Welcome to Burger Time, the burger-centric column by Eater's resident carnivore Nick Solares. This week he checks out the lunch time only burger at Peter Luger.
Do not order the cheeseburger at Peter Luger Steak House. Don’t order the hamburger either, at least if it is your first time, or your tenth. Peter Luger has always been, and will always be, about the porterhouse steak. A dish that the restaurant has firmly cemented as the cornerstone in the cultural edifice that is the NYC steakhouse. The method of preparation and service Luger pioneered — broiled and sliced and broiled again, served on a sizzling platter full of beef juice and butter — has been often mimicked but never equalled. And although the restaurant has been in business since 1887 the burger has only been on the menu since around 1995. According to David Berson, one of the fourth generation owners of Peter Luger, the exact genesis of the burger is somewhat murky. Berson surmises it was likely added due to demand from regulars, perhaps in the same way that the now ubiquitous thick-cut bacon appetizer became a menu staple — a customer spotted a staff member eating family meal and requested the same dish. Of course, chopped steak — one of the staples of the 19th century chophouse — existed on the menu at Peter Luger since time immemorial, so adding a bun was not a huge leap.
Like much else at the restaurant, everything is done in analog. Peter Luger doesn’t really operate like a 21st century restaurant — it barely operates as an early 20th century one. There are no fancy computer management systems. The reservation book is a giant calendar penned by hand. And the aging of the beef, and indeed blending of the burger, are done by the feel and experience of Peter Luger’s star butchers, rather than following a strict formula or recipe. The restaurant could likely run without electricity, although it would have to revert back to cash only. (Peter Luger added debit card machines a few years back; the only credit card they accept remains their own.)
The Peter Luger burger is made primarily of prime grade chuck, the foundation of any great patty, buttressed with the dry aged trimmings from the short loins from which the restaurant's iconic porterhouses are fabricated. "We don’t disclose the breakdown of the burger," says Berson when queried on the fat-to-lean percentage or the quantity of the dry aged component. I would say that the burger is at least 25 percent fat to 75 percent lean, given how juicy it is. And commendably, almost all of it remains in the burger, rather than spilling out onto the plate. This is the sign of proper chopping technique and the reason to use prime beef. Because of the abundant marbling, you don’t need to add extra fat, which is prone to leach out more easily. The patties are formed into eight ounce portions and are cooked in a dedicated broiler of the same type that sears the steaks at 800°. Personally I prefer a flattop method of preparation because you can generally get a better sear. The burger broiler seems calibrated to turn out a perfectly cooked medium rare burger. A rare burger will not have quite the level of external char I like. It makes sense, since medium rare is by far the most the most popular order. But I think this beef is so marvelous that it deserves to be cooked rare. And unlike more than one steakhouse burger I have had, even a rare order will be warmed through, while maintaining a glorious claret hue. Cool raw beef is desirable in steak tartare, and completely disheartening in a hamburger.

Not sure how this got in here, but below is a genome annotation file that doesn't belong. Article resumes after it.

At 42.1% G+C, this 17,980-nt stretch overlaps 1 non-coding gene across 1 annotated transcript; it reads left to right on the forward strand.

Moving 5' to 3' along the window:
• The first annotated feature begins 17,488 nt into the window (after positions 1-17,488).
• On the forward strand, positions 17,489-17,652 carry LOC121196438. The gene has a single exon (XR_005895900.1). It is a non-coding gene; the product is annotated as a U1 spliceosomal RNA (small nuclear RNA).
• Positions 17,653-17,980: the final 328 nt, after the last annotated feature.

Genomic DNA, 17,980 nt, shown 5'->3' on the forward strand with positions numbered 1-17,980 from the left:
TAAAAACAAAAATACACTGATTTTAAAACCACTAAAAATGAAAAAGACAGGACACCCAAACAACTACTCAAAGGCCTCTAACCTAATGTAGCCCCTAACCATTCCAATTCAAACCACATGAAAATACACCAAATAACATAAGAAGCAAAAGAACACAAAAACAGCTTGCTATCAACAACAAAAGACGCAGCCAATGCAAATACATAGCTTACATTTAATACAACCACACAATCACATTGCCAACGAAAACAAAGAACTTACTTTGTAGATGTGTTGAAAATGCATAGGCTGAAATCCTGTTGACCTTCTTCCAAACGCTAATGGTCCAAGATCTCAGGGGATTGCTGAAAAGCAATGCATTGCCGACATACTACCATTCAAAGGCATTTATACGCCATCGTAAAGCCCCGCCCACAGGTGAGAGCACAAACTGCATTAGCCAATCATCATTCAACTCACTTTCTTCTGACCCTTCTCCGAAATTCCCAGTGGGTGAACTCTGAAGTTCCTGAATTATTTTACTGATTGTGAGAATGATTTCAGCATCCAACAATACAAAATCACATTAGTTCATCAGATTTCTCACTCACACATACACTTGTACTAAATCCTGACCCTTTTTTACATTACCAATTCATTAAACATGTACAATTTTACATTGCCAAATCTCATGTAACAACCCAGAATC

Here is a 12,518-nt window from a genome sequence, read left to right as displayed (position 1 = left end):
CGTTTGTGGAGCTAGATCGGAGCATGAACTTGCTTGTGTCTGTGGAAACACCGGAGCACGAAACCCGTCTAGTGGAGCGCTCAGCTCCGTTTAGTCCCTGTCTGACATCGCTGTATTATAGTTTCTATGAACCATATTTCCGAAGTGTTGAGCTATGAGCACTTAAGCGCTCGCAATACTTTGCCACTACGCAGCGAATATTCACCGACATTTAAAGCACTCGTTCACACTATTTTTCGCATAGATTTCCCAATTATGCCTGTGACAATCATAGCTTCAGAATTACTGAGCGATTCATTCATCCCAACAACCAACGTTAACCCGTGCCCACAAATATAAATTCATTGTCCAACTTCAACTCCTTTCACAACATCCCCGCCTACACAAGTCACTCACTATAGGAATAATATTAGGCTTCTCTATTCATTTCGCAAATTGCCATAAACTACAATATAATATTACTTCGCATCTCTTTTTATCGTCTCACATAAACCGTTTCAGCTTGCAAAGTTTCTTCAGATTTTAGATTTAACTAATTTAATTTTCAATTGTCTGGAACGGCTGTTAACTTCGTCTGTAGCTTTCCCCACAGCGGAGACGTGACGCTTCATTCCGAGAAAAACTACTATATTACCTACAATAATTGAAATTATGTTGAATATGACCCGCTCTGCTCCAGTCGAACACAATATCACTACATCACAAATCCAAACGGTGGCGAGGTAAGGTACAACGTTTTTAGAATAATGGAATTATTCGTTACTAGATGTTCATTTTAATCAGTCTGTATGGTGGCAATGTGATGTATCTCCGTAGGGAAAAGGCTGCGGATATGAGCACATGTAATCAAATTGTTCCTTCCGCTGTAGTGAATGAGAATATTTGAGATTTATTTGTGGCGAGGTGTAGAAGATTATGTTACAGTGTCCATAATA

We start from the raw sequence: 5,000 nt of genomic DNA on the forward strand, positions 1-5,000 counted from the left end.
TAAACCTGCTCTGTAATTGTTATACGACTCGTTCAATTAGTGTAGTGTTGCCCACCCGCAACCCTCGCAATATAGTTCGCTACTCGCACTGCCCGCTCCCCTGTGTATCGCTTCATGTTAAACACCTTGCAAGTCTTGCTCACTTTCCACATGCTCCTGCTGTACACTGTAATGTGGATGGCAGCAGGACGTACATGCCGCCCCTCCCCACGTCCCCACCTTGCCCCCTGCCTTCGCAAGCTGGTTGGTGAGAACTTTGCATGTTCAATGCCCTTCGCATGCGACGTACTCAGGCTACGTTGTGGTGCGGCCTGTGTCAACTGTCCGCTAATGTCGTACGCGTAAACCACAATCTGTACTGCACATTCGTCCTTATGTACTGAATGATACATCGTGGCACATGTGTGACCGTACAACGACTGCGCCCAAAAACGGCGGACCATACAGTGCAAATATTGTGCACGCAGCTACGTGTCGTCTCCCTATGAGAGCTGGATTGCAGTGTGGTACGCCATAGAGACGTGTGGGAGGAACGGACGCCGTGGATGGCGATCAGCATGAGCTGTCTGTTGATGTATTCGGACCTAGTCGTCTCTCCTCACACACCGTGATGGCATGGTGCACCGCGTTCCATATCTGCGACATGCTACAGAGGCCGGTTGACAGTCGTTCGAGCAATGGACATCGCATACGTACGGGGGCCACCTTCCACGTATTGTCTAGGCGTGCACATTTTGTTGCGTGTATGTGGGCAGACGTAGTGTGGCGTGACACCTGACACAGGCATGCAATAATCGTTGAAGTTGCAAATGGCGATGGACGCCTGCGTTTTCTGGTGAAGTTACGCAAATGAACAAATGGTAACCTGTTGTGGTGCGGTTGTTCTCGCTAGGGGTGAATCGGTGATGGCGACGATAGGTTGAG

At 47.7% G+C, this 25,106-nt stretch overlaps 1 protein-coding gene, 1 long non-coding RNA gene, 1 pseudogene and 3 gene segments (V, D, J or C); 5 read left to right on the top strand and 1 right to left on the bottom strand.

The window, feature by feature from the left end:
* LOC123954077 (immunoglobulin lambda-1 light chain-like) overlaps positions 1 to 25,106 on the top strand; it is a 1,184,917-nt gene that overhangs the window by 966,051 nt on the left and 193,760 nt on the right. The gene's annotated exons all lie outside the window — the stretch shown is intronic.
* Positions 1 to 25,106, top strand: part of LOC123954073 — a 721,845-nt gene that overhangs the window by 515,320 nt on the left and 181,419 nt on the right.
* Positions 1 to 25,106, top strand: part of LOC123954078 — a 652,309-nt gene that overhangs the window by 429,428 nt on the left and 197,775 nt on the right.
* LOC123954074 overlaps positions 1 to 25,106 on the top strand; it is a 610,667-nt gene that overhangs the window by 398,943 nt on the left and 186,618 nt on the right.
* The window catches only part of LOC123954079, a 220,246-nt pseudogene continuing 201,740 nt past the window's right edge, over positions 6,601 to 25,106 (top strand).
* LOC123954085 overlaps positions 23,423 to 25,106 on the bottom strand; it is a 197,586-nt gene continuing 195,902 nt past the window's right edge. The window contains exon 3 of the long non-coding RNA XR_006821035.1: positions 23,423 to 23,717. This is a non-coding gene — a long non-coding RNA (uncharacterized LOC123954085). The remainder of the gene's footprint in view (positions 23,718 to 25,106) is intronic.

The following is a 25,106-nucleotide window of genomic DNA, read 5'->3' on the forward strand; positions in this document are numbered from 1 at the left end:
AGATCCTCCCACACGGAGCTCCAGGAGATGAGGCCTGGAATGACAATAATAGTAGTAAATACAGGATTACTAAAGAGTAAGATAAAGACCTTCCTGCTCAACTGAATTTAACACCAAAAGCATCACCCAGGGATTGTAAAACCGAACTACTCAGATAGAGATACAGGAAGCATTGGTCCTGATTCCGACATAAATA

The sesame spangled bun is sourced from a local bakery, who also produce the fabled onion rolls and other assorted breads served at the restaurant. The bun is what Berson describes as "sturdier than usual," designed to accommodate the buxom patty and not disintegrate completely. While the burger with the crown on looks almost comically bulbous, the bun compresses easily without falling apart and still holds the patty snuggly. The most popular order at Peter Luger is a cheeseburger — American cheese being the only option for an extra $1.50 over the hamburger's $14.95 price tag. I am here to tell you to skip the cheese entirely. The cheeseburger is excellent by any measure, but it pales compared to the elegant purity of the hamburger. While I am a staunch advocate for American as the ideal cheese on a burger, the beef here is simply too lush and flavorful to require it. In fact the cheese serves to obscure much of the gentle gaminess inherent in the dry aged component.
A slice of the aforementioned thick slab bacon is also available for an additional $4.50 but does nothing to improve the burger; it is far too thick to eat in the burger itself and in any case the beef already has the perfect balance of salt and fat. The fries on the other hand are well worth the $3.95 supplemental charge. They are some of the best in the city: thick cut, golden, with plenty of fluffiness to contrast with the external crispness. They resemble British chips and similarly cooked in beef fat, as was the traditional method of preparation for much of that nations history. That’s right, even the fries are beefy at Peter Luger. If you haven’t eaten at Peter Luger before I would encourage you to go for the steak on your first visit. The burger is really intended for regulars and Berson notes that tourists almost never order them. When asked if he considers changing the burger, Berson demurs: "People make all these hight brow burgers with caramelized onions, bacon marmalade, and a cheese whose name I can’t pronounce. That’s not what we are about. We are about simple goodness." Like the porterhouse steak, and the dining room itself, there is a stripped down purity to the Peter Luger burger that perfectly embodies the essence of the experience I am after.
Eater Video: How New York's Peter Luger Chooses Its Steak